Part d required students to find the time when in the interval minutes the amount of water in the tank was a maximum and to justify their answer. The usual method is to find the derivative of the amount, A(t), set it equal to zero, and then solve for the time.
Notice that this is the same regardless of which of the three forms of the expression for A(t) you start with. Thus, an excellent example of the Fundamental Theorem of Calculus used to find the derivative of a function defined by an integral. Or you could just start here without reference to the forms above: the overall rate in the rate in minus the rate out.
when t = 63
This is a maximum by the First Derivative Test since for 0 < t < 63 the derivative of A is positive and for 63 < t <120 the derivative of A is negative.
There is an additional idea on this part of the question in the Teaching Suggestions below.
I like this question because it is a nice real (as real as you can hope for on an exam) situation and for the way the students are led through the problem. I also like the way it can be used to compare the two methods of solution. Then the way they both lead to the same derivative in part d is nice as well. I use this one a lot when working with teachers in workshops and summer institutes for these very reasons.
- Certainly, have your students work through the problem using both methods. They need to learn how to solve an initial value problem (IVP) and this is good practice. Additionally, it may help them see how and when to use one method or the other.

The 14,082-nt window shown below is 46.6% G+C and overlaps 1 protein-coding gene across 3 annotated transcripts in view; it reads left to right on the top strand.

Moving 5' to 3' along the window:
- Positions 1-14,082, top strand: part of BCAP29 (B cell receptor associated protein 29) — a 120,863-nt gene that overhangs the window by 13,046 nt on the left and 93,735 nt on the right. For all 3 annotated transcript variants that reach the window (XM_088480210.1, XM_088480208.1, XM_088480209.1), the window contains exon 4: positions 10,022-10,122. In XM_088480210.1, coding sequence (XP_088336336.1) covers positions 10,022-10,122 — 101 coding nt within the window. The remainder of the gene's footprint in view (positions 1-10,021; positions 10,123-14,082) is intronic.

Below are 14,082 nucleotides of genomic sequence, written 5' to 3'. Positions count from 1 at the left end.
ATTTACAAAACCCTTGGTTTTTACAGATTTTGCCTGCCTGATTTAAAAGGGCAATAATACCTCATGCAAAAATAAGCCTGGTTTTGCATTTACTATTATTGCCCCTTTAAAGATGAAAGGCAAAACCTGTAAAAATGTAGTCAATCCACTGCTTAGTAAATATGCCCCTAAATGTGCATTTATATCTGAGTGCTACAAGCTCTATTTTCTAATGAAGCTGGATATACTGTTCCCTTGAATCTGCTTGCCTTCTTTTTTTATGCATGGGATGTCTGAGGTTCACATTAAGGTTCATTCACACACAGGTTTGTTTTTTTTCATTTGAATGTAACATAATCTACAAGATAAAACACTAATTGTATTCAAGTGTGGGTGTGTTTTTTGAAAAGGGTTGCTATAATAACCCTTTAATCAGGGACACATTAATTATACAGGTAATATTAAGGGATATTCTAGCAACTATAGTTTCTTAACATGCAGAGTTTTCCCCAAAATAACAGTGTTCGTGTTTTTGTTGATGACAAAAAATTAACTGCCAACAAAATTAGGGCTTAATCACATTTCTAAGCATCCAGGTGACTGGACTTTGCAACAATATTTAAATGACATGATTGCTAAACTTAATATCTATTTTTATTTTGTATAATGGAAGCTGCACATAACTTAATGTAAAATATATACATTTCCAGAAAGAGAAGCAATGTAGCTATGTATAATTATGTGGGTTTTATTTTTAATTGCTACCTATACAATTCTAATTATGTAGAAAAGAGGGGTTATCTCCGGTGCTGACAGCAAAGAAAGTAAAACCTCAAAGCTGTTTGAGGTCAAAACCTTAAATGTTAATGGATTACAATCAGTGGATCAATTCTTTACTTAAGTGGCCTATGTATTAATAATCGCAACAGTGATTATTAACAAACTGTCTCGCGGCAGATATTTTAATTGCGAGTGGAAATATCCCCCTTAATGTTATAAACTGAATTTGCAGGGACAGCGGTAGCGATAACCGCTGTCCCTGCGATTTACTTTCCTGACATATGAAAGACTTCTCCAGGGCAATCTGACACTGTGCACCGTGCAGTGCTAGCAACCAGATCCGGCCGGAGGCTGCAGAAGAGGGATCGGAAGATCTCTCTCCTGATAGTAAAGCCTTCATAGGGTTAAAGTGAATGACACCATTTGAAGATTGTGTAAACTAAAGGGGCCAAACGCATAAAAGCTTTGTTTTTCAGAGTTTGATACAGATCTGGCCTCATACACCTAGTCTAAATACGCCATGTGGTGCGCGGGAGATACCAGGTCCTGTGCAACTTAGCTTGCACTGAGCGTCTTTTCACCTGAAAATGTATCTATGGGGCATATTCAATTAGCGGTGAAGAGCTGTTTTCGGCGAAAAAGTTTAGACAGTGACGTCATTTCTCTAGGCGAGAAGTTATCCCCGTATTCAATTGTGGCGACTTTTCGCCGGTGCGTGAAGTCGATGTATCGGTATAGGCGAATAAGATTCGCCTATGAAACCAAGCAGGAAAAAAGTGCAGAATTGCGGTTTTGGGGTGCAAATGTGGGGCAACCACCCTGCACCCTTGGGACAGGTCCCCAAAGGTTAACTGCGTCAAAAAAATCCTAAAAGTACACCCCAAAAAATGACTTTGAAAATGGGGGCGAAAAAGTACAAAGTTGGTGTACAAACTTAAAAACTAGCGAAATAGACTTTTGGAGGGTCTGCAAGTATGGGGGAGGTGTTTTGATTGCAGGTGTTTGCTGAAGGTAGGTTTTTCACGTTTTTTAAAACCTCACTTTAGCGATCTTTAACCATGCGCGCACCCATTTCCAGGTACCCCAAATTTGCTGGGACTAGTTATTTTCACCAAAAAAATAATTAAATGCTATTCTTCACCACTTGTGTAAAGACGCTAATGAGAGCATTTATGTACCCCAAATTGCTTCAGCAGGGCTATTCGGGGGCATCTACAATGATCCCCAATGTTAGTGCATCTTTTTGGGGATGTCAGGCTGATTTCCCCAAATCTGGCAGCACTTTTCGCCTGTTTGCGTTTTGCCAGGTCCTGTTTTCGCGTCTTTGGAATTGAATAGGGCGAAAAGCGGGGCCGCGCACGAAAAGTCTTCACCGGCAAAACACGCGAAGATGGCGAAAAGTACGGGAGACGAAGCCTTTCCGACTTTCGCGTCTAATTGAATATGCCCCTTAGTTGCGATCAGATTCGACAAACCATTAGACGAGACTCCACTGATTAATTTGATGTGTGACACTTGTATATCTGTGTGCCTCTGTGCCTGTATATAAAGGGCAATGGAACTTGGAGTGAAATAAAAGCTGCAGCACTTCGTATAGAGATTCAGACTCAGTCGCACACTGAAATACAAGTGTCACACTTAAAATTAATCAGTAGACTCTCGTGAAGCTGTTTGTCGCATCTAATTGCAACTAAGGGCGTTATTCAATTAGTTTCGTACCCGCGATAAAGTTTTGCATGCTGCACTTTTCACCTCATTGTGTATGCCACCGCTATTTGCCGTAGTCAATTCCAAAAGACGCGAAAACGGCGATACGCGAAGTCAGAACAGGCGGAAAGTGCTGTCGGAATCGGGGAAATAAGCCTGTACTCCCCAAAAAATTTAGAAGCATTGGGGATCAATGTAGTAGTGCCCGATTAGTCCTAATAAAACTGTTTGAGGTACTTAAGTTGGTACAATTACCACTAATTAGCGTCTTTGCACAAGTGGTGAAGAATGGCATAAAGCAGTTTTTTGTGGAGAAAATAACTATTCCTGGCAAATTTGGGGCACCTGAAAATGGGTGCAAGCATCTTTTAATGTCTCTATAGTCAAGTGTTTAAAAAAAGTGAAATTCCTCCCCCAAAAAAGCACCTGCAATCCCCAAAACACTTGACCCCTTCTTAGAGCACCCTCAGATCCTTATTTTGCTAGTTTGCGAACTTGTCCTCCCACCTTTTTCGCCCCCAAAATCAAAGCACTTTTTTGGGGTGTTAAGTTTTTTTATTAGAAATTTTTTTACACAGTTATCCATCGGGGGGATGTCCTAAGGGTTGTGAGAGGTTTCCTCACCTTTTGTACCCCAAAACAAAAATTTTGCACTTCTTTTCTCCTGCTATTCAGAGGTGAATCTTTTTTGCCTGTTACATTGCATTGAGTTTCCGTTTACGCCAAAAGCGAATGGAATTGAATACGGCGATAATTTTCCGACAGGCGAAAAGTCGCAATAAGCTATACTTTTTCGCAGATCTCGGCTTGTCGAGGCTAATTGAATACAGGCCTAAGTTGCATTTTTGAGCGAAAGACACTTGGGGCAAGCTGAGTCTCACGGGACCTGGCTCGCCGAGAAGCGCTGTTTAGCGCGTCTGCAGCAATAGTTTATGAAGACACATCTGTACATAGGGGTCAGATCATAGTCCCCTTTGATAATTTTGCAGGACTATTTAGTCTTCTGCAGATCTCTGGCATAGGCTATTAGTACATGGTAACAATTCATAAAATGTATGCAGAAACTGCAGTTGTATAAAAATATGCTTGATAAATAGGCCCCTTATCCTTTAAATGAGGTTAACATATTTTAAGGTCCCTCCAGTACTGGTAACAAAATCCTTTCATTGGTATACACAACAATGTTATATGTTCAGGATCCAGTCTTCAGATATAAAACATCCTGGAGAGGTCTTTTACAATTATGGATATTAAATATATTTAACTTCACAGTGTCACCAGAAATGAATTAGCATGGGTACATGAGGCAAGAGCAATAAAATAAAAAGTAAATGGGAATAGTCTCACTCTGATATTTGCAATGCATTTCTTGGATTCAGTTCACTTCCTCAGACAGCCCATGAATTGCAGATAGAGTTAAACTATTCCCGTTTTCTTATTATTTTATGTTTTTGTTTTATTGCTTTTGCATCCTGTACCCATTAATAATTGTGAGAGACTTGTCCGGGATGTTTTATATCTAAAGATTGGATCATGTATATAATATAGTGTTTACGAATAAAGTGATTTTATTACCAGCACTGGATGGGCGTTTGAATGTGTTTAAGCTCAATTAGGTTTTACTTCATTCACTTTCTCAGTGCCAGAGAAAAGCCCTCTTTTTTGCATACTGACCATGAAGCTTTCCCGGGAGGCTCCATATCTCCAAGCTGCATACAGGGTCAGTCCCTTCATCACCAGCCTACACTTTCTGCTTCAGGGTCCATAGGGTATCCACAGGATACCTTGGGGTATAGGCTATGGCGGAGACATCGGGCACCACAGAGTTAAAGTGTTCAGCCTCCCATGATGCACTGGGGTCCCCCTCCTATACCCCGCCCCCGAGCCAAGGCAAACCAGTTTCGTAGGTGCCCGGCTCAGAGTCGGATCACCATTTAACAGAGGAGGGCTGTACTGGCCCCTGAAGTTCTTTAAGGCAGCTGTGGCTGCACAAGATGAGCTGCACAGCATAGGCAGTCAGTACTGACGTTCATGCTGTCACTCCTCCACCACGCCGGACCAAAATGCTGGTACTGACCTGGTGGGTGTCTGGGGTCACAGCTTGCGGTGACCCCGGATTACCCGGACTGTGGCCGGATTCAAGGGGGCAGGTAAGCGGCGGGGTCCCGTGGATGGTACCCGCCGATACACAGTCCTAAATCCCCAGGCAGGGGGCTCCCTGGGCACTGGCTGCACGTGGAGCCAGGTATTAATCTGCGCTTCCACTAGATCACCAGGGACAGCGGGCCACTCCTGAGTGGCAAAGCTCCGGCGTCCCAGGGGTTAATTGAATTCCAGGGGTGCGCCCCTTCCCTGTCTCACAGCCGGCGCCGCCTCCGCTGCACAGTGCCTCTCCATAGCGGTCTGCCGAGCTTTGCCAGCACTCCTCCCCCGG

- Be sure the students understand why the three forms of A(t) in part c give the same derivative in part d. This makes an important connection with the Fundamental theorem of Calculus.
- Like many good AP questions part d can be answered without reference to the other parts. The question starts with more water being pumped in than leaking out. This will continue until the rate at which the water leaks out overtakes the rate at which it is being pumped in. At that instant the rate “in” equals the rate “out” so you could start with . After finding that t = 63, the answer may be justified by stating that before this time more water is being pumped in than is leaking out and after this time the rate at which water leaks out is greater than the rate at which it is pumped in, so the maximum must occur at t = 63.
- And as always, consider the graph of the rates.
I used this question as the basis of a lesson in the current AP Calculus Curriculum Module entitled Integration, Problem Solving and Multiple Representations © 2013 by the College Board. The lesson gives a Socratic type approach to this question with a number of questions for each part intended to help the teacher not only work through this problem but to bring out related ideas and concepts that are not in the basic question. The module is currently available at AP sponsored workshops and AP Summer Institutes. Eventually, it will be posted at AP Central on the AB and BC Calculus Home Pages.